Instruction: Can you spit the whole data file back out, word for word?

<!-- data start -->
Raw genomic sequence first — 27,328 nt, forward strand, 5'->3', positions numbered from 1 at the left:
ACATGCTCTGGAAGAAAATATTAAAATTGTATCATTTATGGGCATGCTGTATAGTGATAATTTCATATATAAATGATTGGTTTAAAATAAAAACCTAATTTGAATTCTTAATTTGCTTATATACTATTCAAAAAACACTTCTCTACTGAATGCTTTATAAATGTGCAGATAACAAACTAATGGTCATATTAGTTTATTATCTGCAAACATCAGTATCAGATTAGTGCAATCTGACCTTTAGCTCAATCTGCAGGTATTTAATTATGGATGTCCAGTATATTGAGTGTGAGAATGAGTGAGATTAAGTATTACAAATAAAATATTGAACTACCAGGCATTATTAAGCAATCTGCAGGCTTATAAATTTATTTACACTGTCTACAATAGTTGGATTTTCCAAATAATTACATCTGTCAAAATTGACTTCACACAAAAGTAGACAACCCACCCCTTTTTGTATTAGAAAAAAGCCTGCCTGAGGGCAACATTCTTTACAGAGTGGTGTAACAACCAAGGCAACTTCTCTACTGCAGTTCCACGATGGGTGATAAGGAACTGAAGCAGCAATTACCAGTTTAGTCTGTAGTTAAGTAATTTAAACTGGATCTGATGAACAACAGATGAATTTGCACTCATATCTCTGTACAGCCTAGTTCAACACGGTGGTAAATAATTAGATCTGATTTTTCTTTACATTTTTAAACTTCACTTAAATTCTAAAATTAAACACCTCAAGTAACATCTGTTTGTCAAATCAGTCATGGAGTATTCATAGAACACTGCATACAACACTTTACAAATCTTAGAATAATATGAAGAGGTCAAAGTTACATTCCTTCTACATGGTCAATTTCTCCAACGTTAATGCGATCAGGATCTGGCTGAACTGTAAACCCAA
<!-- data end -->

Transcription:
Raw genomic sequence first — 27,328 nt, forward strand, 5'->3', positions numbered from 1 at the left:
ACATGCTCTGGAAGAAAATATTAAAATTGTATCATTTATGGGCATGCTGTATAGTGATAATTTCATATATAAATGATTGGTTTAAAATAAAAACCTAATTTGAATTCTTAATTTGCTTATATACTATTCAAAAAACACTTCTCTACTGAATGCTTTATAAATGTGCAGATAACAAACTAATGGTCATATTAGTTTATTATCTGCAAACATCAGTATCAGATTAGTGCAATCTGACCTTTAGCTCAATCTGCAGGTATTTAATTATGGATGTCCAGTATATTGAGTGTGAGAATGAGTGAGATTAAGTATTACAAATAAAATATTGAACTACCAGGCATTATTAAGCAATCTGCAGGCTTATAAATTTATTTACACTGTCTACAATAGTTGGATTTTCCAAATAATTACATCTGTCAAAATTGACTTCACACAAAAGTAGACAACCCACCCCTTTTTGTATTAGAAAAAAGCCTGCCTGAGGGCAACATTCTTTACAGAGTGGTGTAACAACCAAGGCAACTTCTCTACTGCAGTTCCACGATGGGTGATAAGGAACTGAAGCAGCAATTACCAGTTTAGTCTGTAGTTAAGTAATTTAAACTGGATCTGATGAACAACAGATGAATTTGCACTCATATCTCTGTACAGCCTAGTTCAACACGGTGGTAAATAATTAGATCTGATTTTTCTTTACATTTTTAAACTTCACTTAAATTCTAAAATTAAACACCTCAAGTAACATCTGTTTGTCAAATCAGTCATGGAGTATTCATAGAACACTGCATACAACACTTTACAAATCTTAGAATAATATGAAGAGGTCAAAGTTACATTCCTTCTACATGGTCAATTTCTCCAACGTTAATGCGATCAGGATCTGGCTGAACTGTAAACCCAA